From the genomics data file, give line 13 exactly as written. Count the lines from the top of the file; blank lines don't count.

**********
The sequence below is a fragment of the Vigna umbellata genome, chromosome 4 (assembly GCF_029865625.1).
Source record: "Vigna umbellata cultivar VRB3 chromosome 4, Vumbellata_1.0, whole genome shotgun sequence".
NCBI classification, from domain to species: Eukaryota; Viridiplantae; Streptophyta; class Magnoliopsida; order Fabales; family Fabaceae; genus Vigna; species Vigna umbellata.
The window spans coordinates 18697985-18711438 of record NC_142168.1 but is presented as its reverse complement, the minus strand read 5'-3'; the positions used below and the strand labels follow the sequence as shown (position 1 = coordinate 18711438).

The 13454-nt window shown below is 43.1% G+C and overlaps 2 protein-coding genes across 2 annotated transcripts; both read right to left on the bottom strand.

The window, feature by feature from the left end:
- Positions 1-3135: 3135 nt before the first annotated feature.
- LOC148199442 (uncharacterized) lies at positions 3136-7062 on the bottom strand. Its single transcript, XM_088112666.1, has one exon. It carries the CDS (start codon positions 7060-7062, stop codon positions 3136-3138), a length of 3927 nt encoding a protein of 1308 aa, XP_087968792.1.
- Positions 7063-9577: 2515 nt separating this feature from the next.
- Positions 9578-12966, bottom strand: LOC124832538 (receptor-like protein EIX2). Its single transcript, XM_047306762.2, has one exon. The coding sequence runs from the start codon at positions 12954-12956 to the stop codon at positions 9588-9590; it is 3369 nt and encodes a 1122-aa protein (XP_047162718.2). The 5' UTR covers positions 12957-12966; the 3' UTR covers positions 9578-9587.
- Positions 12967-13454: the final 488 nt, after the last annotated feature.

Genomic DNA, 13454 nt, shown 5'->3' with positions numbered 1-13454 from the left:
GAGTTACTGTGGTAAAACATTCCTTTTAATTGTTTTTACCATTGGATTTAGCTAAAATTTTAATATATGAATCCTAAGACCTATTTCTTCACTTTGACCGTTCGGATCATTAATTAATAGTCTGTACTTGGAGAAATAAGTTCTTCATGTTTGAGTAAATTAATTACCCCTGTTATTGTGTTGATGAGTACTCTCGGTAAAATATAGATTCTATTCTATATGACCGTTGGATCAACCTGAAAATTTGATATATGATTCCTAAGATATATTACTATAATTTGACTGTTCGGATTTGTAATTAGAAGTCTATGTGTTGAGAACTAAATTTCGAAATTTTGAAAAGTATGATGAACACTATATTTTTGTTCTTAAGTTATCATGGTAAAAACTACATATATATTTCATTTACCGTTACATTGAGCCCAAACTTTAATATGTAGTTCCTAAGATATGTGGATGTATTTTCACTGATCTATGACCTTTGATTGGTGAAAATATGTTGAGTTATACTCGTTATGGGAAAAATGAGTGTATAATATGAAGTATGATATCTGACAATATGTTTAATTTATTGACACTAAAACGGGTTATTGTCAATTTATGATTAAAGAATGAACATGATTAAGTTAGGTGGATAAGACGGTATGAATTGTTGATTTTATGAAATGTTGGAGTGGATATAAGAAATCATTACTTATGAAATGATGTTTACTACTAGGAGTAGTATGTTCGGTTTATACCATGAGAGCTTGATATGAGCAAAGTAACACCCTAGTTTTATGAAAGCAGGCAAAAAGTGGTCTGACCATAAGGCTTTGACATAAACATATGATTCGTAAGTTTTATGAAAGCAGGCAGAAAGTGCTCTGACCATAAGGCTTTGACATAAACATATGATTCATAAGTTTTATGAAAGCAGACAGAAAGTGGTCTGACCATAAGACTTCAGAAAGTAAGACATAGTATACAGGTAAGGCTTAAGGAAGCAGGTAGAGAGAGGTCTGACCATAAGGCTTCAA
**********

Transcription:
GAGTTACTGTGGTAAAACATTCCTTTTAATTGTTTTTACCATTGGATTTAGCTAAAATTTTAATATATGAATCCTAAGACCTATTTCTTCACTTTGACCGTTCGGATCATTAATTAATAGTCTGTACTTGGAGAAATAAGTTCTTCATGTTTGAGTAAATTAATTACCCCTGTTATTGTGTTGATGAGTACTCTCGGTAAAATATAGATTCTATTCTATATGACCGTTGGATCAACCTGAAAATTTGATATATGATTCCTAAGATATATTACTATAATTTGACTGTTCGGATTTGTAATTAGAAGTCTATGTGTTGAGAACTAAATTTCGAAATTTTGAAAAGTATGATGAACACTATATTTTTGTTCTTAAGTTATCATGGTAAAAACTACATATATATTTCATTTACCGTTACATTGAGCCCAAACTTTAATATGTAGTTCCTAAGATATGTGGATGTATTTTCACTGATCTATGACCTTTGATTGGTGAAAATATGTTGAGTTATACTCGTTATGGGAAAAATGAGTGTATAATATGAAGTATGATATCTGACAATATGTTTAATTTATTGACACTAAAACGGGTTATTGTCAATTTATGATTAAAGAATGAACATGATTAAGTTAGGTGGATAAGACGGTATGAATTGTTGATTTTATGAAATGTTGGAGTGGATATAAGAAATCATTACTTATGAAATGATGTTTACTACTAGGAGTAGTATGTTCGGTTTATACCATGAGAGCTTGATATGAGCAAAGTAACACCCTAGTTTTATGAAAGCAGGCAAAAAGTGGTCTGACCATAAGGCTTTGACATAAACATATGATTCGTAAGTTTTATGAAAGCAGGCAGAAAGTGCTCTGACCATAAGGCTTTGACATAAACATATGATTCATAAGTTTTATGAAAGCAGACAGAAAGTGGTCTGACCATAAGACTTCAGAAAGTAAGACATAGTATACAGGTAAGGCTTAAGGAAGCAGGTAGAGAGAGGTCTGACCATAAGGCTTCAA